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Controllable Abstractive Summarization

Controllable Abstractive Summarization

work using recurrent networks (Nallapati et al., 2016; See et al., 2017; Paulus et al., 2017). We borrow intra- attention from (Paulus et al., 2017) and expand it to multi-hop intra-attention inspired by multi-hop source attention from (Gehring et al., 2017). To facilitate copying input entities, we share the word represen- tations between encoder and decoder (Paulus et al., 2017), and also rely on BPE tokenization (Sennrich et al., 2016b). This combination allows us to forgo an additional pointer mechanism unlike (Paulus et al., 2017; See et al., 2017; Nallapati et al., 2016). Un- like (Paulus et al., 2017), we did not explore training objectives and maximized the likelihood of the train- ing summaries given the source document. Our model is amenable to RL, but this aspect is largely orthogonal to our main goal, i.e. controllable summarization. 3.2 Controllable Text Generation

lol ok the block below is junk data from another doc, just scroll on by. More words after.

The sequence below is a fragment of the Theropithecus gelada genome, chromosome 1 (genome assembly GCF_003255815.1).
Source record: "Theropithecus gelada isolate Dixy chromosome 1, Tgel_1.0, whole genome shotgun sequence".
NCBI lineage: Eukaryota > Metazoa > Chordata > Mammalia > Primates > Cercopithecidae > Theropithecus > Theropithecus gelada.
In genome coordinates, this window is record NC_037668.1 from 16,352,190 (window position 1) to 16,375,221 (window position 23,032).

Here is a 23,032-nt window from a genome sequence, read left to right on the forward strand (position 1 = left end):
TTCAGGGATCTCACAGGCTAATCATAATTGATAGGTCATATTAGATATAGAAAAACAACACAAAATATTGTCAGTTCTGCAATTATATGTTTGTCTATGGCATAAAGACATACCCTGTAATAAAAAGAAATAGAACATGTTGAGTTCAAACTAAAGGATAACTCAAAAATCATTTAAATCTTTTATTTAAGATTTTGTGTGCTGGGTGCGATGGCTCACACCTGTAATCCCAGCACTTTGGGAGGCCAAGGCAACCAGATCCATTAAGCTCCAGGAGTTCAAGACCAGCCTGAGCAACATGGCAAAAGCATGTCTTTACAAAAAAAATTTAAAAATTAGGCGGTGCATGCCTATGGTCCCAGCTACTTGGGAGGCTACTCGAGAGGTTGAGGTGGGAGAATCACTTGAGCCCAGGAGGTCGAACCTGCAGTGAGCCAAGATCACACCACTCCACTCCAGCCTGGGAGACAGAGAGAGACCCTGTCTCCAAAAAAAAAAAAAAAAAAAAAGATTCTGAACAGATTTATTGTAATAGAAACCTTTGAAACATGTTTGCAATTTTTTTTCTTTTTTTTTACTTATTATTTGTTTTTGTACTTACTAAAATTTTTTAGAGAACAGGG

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Nucleation and aggregative growth of palladium nanoparticles on carbon electrodes : experiment and kinetic model

Nucleation and aggregative growth of palladium nanoparticles on carbon electrodes : experiment and kinetic model

Investigations to improve knowledge in this area present a number of challenges. A major issue is that electrochemical nucleation sites of widely different character are randomly distributed on a solid substrate, and if there is a large number of nuclei and NPs, the interactions between them can be complex. There are many concepts involved in describing electrochemical nucleation and growth processes, including time-lag 14 , nucleation exclusion zone 15 and the critical nuclei size 16 ,